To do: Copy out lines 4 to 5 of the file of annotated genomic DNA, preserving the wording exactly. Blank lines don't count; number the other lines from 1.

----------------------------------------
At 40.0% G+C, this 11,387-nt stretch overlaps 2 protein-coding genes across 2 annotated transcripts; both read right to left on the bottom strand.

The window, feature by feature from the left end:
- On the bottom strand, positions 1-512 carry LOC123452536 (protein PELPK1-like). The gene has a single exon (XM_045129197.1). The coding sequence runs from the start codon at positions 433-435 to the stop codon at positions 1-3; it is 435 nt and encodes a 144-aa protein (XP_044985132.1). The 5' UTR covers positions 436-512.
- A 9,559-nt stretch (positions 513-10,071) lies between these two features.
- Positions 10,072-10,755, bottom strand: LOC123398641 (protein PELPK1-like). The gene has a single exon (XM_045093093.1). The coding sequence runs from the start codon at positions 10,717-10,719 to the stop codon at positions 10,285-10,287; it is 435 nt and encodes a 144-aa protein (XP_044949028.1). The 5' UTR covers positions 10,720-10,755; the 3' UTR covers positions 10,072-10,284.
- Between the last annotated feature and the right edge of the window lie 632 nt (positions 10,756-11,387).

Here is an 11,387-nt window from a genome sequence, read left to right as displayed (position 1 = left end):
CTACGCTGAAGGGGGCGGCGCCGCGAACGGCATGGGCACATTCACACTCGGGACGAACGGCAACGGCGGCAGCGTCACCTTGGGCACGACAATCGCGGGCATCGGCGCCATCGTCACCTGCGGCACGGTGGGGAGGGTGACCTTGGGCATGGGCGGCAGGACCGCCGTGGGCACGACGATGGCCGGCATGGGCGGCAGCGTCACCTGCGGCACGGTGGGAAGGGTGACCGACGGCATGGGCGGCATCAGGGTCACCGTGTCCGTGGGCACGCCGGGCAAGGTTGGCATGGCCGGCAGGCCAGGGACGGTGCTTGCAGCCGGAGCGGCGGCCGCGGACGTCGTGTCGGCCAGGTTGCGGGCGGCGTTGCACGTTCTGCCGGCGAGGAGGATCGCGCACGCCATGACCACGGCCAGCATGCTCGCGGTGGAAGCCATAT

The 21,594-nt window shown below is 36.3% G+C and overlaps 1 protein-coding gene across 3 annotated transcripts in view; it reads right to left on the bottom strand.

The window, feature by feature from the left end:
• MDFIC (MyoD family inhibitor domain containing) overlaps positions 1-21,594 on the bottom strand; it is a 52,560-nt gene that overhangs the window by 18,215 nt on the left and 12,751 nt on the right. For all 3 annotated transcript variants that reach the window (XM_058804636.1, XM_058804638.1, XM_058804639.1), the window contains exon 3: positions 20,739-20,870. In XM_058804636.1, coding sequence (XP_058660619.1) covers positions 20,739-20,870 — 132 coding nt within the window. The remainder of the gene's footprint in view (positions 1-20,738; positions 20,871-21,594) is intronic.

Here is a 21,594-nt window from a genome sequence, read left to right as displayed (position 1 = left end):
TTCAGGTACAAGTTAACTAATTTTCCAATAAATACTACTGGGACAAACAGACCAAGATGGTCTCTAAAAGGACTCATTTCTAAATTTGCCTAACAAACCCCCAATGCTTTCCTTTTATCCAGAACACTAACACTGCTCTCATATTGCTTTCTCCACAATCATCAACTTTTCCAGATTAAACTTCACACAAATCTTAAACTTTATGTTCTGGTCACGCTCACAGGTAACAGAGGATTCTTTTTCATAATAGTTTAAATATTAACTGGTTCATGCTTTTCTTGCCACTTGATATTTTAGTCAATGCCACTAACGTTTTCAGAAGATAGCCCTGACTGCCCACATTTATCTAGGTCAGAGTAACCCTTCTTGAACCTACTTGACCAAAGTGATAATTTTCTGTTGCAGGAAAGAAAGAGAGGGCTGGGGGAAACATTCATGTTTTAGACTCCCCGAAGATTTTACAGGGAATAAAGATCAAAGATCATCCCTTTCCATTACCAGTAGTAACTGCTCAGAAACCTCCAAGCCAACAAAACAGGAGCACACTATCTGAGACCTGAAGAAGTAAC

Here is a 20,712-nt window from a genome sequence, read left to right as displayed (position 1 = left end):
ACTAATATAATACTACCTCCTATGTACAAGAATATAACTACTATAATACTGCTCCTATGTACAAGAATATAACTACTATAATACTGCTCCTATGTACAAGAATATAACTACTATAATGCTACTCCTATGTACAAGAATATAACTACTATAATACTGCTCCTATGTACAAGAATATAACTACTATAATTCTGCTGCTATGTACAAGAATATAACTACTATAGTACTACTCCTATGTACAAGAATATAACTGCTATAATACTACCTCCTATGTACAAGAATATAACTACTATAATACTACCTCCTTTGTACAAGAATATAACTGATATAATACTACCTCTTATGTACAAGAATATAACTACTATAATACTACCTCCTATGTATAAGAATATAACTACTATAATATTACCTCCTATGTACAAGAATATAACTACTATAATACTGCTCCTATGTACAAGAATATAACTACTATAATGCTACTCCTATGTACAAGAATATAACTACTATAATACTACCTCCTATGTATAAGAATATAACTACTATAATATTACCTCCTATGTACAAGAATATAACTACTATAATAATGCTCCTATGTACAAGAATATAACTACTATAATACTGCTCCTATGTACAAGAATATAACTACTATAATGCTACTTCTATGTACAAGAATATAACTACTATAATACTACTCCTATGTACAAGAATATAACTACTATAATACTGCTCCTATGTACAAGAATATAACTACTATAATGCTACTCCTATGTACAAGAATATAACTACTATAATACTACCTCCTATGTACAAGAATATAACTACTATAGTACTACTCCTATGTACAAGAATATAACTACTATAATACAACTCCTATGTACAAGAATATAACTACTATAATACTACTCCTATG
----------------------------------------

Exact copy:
- A 9,559-nt stretch (positions 513-10,071) lies between these two features.
- Positions 10,072-10,755, bottom strand: LOC123398641 (protein PELPK1-like). The gene has a single exon (XM_045093093.1). The coding sequence runs from the start codon at positions 10,717-10,719 to the stop codon at positions 10,285-10,287; it is 435 nt and encodes a 144-aa protein (XP_044949028.1). The 5' UTR covers positions 10,720-10,755; the 3' UTR covers positions 10,072-10,284.